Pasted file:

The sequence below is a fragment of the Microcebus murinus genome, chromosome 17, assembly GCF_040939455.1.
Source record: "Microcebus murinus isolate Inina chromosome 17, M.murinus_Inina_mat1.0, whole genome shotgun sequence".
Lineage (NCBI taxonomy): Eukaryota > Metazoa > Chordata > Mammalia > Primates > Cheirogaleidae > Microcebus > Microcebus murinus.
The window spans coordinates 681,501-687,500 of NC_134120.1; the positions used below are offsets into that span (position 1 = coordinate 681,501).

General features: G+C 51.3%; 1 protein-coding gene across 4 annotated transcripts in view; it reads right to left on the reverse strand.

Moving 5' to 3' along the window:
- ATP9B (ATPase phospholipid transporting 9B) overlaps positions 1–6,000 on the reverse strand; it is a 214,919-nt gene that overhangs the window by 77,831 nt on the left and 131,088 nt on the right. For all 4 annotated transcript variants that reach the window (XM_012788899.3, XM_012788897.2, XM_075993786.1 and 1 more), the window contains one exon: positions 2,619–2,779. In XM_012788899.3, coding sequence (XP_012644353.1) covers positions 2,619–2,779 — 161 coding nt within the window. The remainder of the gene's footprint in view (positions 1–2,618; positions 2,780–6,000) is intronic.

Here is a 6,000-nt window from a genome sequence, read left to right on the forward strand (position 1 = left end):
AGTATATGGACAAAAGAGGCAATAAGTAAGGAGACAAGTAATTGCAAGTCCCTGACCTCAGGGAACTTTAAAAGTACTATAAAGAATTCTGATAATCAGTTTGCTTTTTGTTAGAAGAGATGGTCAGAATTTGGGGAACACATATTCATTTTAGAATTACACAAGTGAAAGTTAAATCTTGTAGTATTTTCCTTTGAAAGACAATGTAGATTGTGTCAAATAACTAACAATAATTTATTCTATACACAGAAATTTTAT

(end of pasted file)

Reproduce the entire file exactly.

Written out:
The sequence below is a fragment of the Microcebus murinus genome, chromosome 17, assembly GCF_040939455.1.
Source record: "Microcebus murinus isolate Inina chromosome 17, M.murinus_Inina_mat1.0, whole genome shotgun sequence".
Lineage (NCBI taxonomy): Eukaryota > Metazoa > Chordata > Mammalia > Primates > Cheirogaleidae > Microcebus > Microcebus murinus.
The window spans coordinates 681,501-687,500 of NC_134120.1; the positions used below are offsets into that span (position 1 = coordinate 681,501).

General features: G+C 51.3%; 1 protein-coding gene across 4 annotated transcripts in view; it reads right to left on the reverse strand.

Moving 5' to 3' along the window:
- ATP9B (ATPase phospholipid transporting 9B) overlaps positions 1–6,000 on the reverse strand; it is a 214,919-nt gene that overhangs the window by 77,831 nt on the left and 131,088 nt on the right. For all 4 annotated transcript variants that reach the window (XM_012788899.3, XM_012788897.2, XM_075993786.1 and 1 more), the window contains one exon: positions 2,619–2,779. In XM_012788899.3, coding sequence (XP_012644353.1) covers positions 2,619–2,779 — 161 coding nt within the window. The remainder of the gene's footprint in view (positions 1–2,618; positions 2,780–6,000) is intronic.

Here is a 6,000-nt window from a genome sequence, read left to right on the forward strand (position 1 = left end):
AGTATATGGACAAAAGAGGCAATAAGTAAGGAGACAAGTAATTGCAAGTCCCTGACCTCAGGGAACTTTAAAAGTACTATAAAGAATTCTGATAATCAGTTTGCTTTTTGTTAGAAGAGATGGTCAGAATTTGGGGAACACATATTCATTTTAGAATTACACAAGTGAAAGTTAAATCTTGTAGTATTTTCCTTTGAAAGACAATGTAGATTGTGTCAAATAACTAACAATAATTTATTCTATACACAGAAATTTTAT